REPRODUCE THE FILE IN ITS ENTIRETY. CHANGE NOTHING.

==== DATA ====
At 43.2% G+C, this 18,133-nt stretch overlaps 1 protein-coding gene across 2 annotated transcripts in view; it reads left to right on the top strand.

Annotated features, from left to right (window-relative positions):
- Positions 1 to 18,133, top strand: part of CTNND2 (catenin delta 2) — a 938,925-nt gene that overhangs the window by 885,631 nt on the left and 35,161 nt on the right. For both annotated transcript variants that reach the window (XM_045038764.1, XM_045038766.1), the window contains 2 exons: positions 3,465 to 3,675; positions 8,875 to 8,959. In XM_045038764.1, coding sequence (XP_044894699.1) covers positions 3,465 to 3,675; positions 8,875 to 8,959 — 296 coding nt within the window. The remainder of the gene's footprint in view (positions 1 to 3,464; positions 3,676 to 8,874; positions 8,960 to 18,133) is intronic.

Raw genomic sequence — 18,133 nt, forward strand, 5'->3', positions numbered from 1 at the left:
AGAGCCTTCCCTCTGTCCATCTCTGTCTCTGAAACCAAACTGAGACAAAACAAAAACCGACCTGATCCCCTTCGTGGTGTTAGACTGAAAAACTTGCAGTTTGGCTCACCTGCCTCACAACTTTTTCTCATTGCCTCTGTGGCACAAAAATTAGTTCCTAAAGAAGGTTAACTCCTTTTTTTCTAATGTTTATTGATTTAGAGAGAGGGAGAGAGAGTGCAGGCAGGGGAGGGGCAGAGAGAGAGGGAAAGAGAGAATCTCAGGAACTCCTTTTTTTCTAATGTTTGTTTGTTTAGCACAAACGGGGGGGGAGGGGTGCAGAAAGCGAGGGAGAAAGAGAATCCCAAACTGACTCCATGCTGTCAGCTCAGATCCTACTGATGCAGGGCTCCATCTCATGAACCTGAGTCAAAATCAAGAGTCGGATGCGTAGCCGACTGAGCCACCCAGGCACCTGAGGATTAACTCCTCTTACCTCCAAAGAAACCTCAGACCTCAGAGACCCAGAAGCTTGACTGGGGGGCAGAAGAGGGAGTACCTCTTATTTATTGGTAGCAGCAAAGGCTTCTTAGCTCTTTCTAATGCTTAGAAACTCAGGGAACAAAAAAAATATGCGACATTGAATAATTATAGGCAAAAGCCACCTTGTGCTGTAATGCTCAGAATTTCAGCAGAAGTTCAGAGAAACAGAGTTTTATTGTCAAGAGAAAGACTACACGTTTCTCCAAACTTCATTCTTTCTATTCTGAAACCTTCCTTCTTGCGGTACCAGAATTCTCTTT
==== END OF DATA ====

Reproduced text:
At 43.2% G+C, this 18,133-nt stretch overlaps 1 protein-coding gene across 2 annotated transcripts in view; it reads left to right on the top strand.

Annotated features, from left to right (window-relative positions):
- Positions 1 to 18,133, top strand: part of CTNND2 (catenin delta 2) — a 938,925-nt gene that overhangs the window by 885,631 nt on the left and 35,161 nt on the right. For both annotated transcript variants that reach the window (XM_045038764.1, XM_045038766.1), the window contains 2 exons: positions 3,465 to 3,675; positions 8,875 to 8,959. In XM_045038764.1, coding sequence (XP_044894699.1) covers positions 3,465 to 3,675; positions 8,875 to 8,959 — 296 coding nt within the window. The remainder of the gene's footprint in view (positions 1 to 3,464; positions 3,676 to 8,874; positions 8,960 to 18,133) is intronic.

Raw genomic sequence — 18,133 nt, forward strand, 5'->3', positions numbered from 1 at the left:
AGAGCCTTCCCTCTGTCCATCTCTGTCTCTGAAACCAAACTGAGACAAAACAAAAACCGACCTGATCCCCTTCGTGGTGTTAGACTGAAAAACTTGCAGTTTGGCTCACCTGCCTCACAACTTTTTCTCATTGCCTCTGTGGCACAAAAATTAGTTCCTAAAGAAGGTTAACTCCTTTTTTTCTAATGTTTATTGATTTAGAGAGAGGGAGAGAGAGTGCAGGCAGGGGAGGGGCAGAGAGAGAGGGAAAGAGAGAATCTCAGGAACTCCTTTTTTTCTAATGTTTGTTTGTTTAGCACAAACGGGGGGGGAGGGGTGCAGAAAGCGAGGGAGAAAGAGAATCCCAAACTGACTCCATGCTGTCAGCTCAGATCCTACTGATGCAGGGCTCCATCTCATGAACCTGAGTCAAAATCAAGAGTCGGATGCGTAGCCGACTGAGCCACCCAGGCACCTGAGGATTAACTCCTCTTACCTCCAAAGAAACCTCAGACCTCAGAGACCCAGAAGCTTGACTGGGGGGCAGAAGAGGGAGTACCTCTTATTTATTGGTAGCAGCAAAGGCTTCTTAGCTCTTTCTAATGCTTAGAAACTCAGGGAACAAAAAAAATATGCGACATTGAATAATTATAGGCAAAAGCCACCTTGTGCTGTAATGCTCAGAATTTCAGCAGAAGTTCAGAGAAACAGAGTTTTATTGTCAAGAGAAAGACTACACGTTTCTCCAAACTTCATTCTTTCTATTCTGAAACCTTCCTTCTTGCGGTACCAGAATTCTCTTT